Market Risk Appetite Helps to Lift Pound Japanese Yen Exchange Rate
A general improvement in market risk appetite helped to shore up the Pound to Japanese Yen (GBP/JPY) exchange rate.
Demand for the Japanese Yen (JPY) weakened in the face of increased market demand for higher-yielding assets as worries over the global economic outlook temporarily diminished.
With monetary policy around the world looking set to remain accommodative for some months to come investors saw little reason to maintain a sense of safe-haven demand.
Lingering optimism over the pace of the UK’s rollout of Covid-19 vaccines offered continued support to Pound Sterling (GBP), meanwhile.
As the UK economy appears on track to return to normal sooner than its rivals, thanks to the speed of the vaccination programme, GBP exchange rates found fresh traction on Thursday.
Weaker UK Services PMI Forecast to Drag on GBP Exchange Rates
However, support for the Pound could well falter ahead of the weekend if February’s UK manufacturing and services PMIs fail to impress.
Particular focus looks set to fall on the services PMI, given that the sector still accounts for more than two thirds of the UK gross domestic product.
As a result, any fresh weakness in the PMI could weigh heavily on the Pound, leaving the GBP/JPY exchange rate exposed to renewed selling pressure on Friday.
After the disappointing drop to 39.5 seen in January investors remain wary of the potential for a similarly weak month of service sector activity.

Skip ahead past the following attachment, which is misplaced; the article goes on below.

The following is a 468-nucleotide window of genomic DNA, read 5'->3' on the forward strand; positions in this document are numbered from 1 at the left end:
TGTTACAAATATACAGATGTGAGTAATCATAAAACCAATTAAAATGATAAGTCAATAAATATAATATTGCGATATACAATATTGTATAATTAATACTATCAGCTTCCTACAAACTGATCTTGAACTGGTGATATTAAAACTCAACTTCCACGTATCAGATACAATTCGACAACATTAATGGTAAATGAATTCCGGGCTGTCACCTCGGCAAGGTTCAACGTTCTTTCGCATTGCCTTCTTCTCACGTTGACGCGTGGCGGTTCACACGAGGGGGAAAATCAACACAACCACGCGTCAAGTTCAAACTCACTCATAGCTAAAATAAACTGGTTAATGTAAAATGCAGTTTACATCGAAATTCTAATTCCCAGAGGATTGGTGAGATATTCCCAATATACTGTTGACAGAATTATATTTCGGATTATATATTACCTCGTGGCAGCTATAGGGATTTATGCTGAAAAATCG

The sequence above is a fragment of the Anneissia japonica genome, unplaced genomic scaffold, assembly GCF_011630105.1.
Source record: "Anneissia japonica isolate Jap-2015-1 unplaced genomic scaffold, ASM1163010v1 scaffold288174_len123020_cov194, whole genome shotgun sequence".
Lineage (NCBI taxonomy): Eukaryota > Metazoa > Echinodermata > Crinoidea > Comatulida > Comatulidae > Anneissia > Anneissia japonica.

As long as the PMI remains trapped below the neutral baseline of 50 the odds of a negative first quarter gross domestic product reading look set to increase.
Even if the manufacturing sector continues to show solid growth on the month this may not be enough to limit the impact of a weak services PMI reading.
Another negative GfK consumer confidence index figure could also put pressure on the Pound to Japanese Yen exchange rate.
Japanese Yen Vulnerable to Negative Inflation Rate
Worries over the health of the Japanese economy may ease, on the other hand, with forecasts pointing towards an improved manufacturing PMI.
If the manufacturing sector can escape a state of contraction this would paint a more encouraging picture of the economic outlook, even in the face of ongoing Covid-19 disruption.
However, a greater source of Japanese Yen volatility looks set to come on the back of January’s inflation data.
With inflation expected to remain negative on both the month and the year the Japanese Yen could face a fresh round of selling ahead of the weekend.
As long as inflation continues to languish the case for further Bank of Japan (BoJ) policy action looks likely to increase, to the detriment of JPY exchange rates.
Even so, if the general sense of market risk appetite deteriorates this could still help to drag the Pound to Japanese Yen exchange rate lower.